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Monomoy Tidal Vectors


Adam Bolonsky

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In the course of researching a story I'm writing for On The Water about the crossing I made with Mark Stephens to Muskeget by way of Falmouth and the Vineyard a couple of years ago, I came across a pretty awe-inspiring flash movie that compresses 12 hours of tidal vectors into a nine seconds. The whiplike, elastic interconnectiveness of Nantucket Sound's tidal currents are amazing to watch, as are the spurts at Great Point, Wasque Point, through the Muskeget Channel and off the tip of South Monomoy.

Here's a crucial de-interlaced frame. If NSPN web hotshots can give me a hand, I can supply the entire set of swf files and maybe we can host the swf movie as a compressed planning resource (a Quicktime movie) here on the site?

The flash movie and related PostScript files are from Dr. Chen's lab at UmassDartmouth.

Here's Monomoy Island soon after flood tide starts at Pollock Rip (data and forms familiar to anyone who's looked at Eldrige.)

Note how flood at Pollock Rip gives you a counterclockwise free ride up along the western flats of the Monomoys, then back down along the eastern open side to the new land bridge (not shown on the image) at what once was the South Beach gap:

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In the course of researching a story I'm writing for On The Water about the crossing I made with Mark Stephens to Muskeget by way of Falmouth and the Vineyard a couple of years ago, I came across a pretty awe-inspiring flash movie that compresses 12 hours of tidal vectors into a nine seconds. The whiplike, elastic interconnectiveness of Nantucket Sound's tidal currents are amazing to watch, as are the spurts at Great Point, Wasque Point, through the Muskeget Channel and off the tip of South Monomoy.

Here's a crucial de-interlaced frame. If NSPN web hotshots can give me a hand, I can supply the entire set of swf files and maybe we can host the swf movie as a compressed planning resource (a Quicktime movie) here on the site?

The flash movie and related PostScript files are from Dr. Chen's lab at UmassDartmouth.

Here's Monomoy Island soon after flood tide starts at Pollock Rip (data and forms familiar to anyone who's looked at Eldrige.)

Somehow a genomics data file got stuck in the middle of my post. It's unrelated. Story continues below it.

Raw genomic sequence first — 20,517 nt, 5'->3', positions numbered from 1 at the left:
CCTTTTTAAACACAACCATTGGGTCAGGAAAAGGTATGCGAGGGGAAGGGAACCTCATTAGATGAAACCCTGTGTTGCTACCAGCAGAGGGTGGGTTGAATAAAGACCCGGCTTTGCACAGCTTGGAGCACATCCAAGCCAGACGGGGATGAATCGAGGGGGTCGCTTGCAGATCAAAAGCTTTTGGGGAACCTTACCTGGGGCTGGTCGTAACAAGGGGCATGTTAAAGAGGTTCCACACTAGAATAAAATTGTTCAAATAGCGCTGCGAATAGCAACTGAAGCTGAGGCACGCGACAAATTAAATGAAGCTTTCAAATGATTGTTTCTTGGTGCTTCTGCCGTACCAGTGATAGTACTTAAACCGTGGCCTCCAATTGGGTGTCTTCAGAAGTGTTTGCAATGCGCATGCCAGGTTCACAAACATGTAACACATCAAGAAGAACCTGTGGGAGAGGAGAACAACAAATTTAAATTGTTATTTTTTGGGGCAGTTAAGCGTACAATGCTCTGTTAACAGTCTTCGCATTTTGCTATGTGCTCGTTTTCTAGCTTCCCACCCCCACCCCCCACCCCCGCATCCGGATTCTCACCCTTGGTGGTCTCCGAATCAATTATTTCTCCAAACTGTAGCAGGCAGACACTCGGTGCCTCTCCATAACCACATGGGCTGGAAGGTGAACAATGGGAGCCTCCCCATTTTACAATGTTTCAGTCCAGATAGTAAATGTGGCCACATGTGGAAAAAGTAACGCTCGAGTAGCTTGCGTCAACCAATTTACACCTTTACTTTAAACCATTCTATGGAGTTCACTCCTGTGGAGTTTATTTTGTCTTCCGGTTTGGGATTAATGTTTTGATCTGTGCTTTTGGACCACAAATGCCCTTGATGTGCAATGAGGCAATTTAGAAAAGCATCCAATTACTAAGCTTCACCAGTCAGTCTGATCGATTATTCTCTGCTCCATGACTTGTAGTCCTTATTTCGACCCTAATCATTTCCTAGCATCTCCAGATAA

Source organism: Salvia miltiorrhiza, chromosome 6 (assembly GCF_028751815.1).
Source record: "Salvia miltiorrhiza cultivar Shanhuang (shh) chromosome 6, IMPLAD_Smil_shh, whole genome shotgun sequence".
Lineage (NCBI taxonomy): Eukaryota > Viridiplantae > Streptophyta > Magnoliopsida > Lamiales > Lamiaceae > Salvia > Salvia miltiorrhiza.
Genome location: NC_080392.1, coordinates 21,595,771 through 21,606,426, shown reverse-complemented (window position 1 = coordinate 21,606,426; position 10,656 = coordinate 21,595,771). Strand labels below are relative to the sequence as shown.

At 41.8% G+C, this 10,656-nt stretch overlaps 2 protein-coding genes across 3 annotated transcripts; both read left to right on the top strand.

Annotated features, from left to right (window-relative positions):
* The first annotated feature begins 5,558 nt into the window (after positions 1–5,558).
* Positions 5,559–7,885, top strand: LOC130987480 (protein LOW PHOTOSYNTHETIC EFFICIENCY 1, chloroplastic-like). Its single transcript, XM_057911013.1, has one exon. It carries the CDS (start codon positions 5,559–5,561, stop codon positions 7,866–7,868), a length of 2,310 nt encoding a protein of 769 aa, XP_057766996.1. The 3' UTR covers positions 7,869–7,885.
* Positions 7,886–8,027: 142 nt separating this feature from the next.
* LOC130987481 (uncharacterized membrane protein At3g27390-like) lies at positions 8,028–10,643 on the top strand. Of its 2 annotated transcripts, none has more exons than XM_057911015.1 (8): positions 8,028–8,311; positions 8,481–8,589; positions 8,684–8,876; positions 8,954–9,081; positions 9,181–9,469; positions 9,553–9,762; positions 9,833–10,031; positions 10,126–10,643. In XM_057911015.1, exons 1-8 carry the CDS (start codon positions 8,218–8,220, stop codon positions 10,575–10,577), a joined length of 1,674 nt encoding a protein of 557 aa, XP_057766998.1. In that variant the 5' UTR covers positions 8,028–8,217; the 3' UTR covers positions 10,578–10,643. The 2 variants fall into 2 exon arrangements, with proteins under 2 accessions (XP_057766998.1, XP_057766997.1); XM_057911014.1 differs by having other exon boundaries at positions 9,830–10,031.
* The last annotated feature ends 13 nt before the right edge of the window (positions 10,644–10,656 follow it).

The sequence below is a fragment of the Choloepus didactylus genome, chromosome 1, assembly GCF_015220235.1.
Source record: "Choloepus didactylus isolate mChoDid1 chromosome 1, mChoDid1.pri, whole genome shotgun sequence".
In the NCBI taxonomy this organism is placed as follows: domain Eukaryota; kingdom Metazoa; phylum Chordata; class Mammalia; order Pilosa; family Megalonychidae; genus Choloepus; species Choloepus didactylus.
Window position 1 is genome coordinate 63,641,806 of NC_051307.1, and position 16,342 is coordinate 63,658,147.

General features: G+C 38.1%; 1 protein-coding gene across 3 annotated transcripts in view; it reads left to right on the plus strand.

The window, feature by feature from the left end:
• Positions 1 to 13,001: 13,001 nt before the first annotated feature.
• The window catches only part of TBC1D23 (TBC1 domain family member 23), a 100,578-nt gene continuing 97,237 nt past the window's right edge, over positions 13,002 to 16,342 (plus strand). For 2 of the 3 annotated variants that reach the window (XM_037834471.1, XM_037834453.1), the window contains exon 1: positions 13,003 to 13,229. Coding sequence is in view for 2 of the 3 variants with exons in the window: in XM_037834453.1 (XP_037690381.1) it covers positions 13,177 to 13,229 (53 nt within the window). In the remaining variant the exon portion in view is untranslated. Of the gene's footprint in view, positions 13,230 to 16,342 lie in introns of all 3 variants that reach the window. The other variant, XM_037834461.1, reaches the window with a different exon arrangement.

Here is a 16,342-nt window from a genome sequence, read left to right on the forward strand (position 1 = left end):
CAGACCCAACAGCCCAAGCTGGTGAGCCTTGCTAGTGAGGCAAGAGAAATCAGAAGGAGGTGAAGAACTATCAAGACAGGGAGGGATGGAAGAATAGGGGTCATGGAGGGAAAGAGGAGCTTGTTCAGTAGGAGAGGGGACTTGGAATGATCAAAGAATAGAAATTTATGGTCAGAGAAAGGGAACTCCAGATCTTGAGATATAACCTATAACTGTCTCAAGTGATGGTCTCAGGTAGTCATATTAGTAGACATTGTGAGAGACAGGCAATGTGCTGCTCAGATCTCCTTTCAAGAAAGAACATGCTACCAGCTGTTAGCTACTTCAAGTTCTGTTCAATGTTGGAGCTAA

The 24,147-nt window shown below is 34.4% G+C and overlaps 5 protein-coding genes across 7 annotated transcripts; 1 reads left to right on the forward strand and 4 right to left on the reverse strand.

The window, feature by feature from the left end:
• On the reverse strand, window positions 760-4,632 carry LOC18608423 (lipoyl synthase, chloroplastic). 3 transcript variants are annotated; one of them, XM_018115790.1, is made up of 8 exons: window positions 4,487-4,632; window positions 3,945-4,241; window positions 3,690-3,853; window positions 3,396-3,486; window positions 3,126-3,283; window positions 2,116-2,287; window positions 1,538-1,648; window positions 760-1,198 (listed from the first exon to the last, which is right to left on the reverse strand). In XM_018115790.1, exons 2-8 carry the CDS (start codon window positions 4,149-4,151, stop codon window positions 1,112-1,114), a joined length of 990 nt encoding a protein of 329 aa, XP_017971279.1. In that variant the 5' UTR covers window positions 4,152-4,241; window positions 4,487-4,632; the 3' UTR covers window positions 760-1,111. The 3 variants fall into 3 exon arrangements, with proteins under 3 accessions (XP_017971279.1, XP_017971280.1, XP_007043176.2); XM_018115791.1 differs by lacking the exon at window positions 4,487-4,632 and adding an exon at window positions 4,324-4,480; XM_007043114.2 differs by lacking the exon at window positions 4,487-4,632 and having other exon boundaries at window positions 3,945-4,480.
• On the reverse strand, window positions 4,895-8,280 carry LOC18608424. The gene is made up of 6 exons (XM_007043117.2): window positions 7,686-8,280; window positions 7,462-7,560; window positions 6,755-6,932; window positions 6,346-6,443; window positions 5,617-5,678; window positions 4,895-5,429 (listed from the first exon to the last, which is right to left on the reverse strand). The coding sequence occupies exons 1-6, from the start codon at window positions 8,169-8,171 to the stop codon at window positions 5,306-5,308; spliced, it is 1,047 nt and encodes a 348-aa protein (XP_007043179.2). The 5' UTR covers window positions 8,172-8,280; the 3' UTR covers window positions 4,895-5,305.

Note how flood at Pollock Rip gives you a counterclockwise free ride up along the western flats of the Monomoys, then back down along the eastern open side to the new land bridge (not shown on the image) at what once was the South Beach gap:

On The Water is a favorite Zine of mine, even though I'm not a power boater.

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Hey Adam - that was really, reall cool!

It is a little scary when you look at the vectors from the southwest side of the tip that direct you straight out as opposed to around in an outgoing tide.

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Hey Adam - that was really, reall cool!

It is a little scary when you look at the vectors from the southwest side of the tip that direct you straight out as opposed to around in an outgoing tide.

Yup. Key there, I've found over the years, is to hug the southernmost tip as close to the island as possible - there's an eddy. As long as there isn't dumping surf on the berm (it can be huge at the tip) you can paddle close enough to the island to spit on it. Meanwhile the eddy whips you around the corner.

But that vector you noted really is fierce. Mike Hirsch and I driftfished that rip in his zodiac last summer. The standing waves were so large and abrurpt I was fearful the whole time that I was going to get tossed out of the boat.

More eerie to me, though, is the velocity and mass of the current at the Muskeget Channel, off Wasque Point at the southeasternmost tip of the Vineyard.

Mark and I, as you probably remember when we planned the trip in Warehom, felt real trepidation about getting sucked into the rip there. (Or at least I did.) Apparently there's a 1/2 acre sand island off the channel, called Skiff, that appears in the area for an hour or so on either side of low tide, then disappears for good every once in a while every few years.

We timed the crossing from Cape Pogue to Muskeget so that we would avoid the power of Muskeget Channel. We did avoid it - but we ended up paying pay a very high price nonetheless several hours later, when we began to battle the rip a mile off Muskeget Island itself.

Holy moly, that final mile to the island took us well over an hour. The fast and swirling water was so turbid with suspended particles of sand that you would have thought we were paddling in a river of quicksand.

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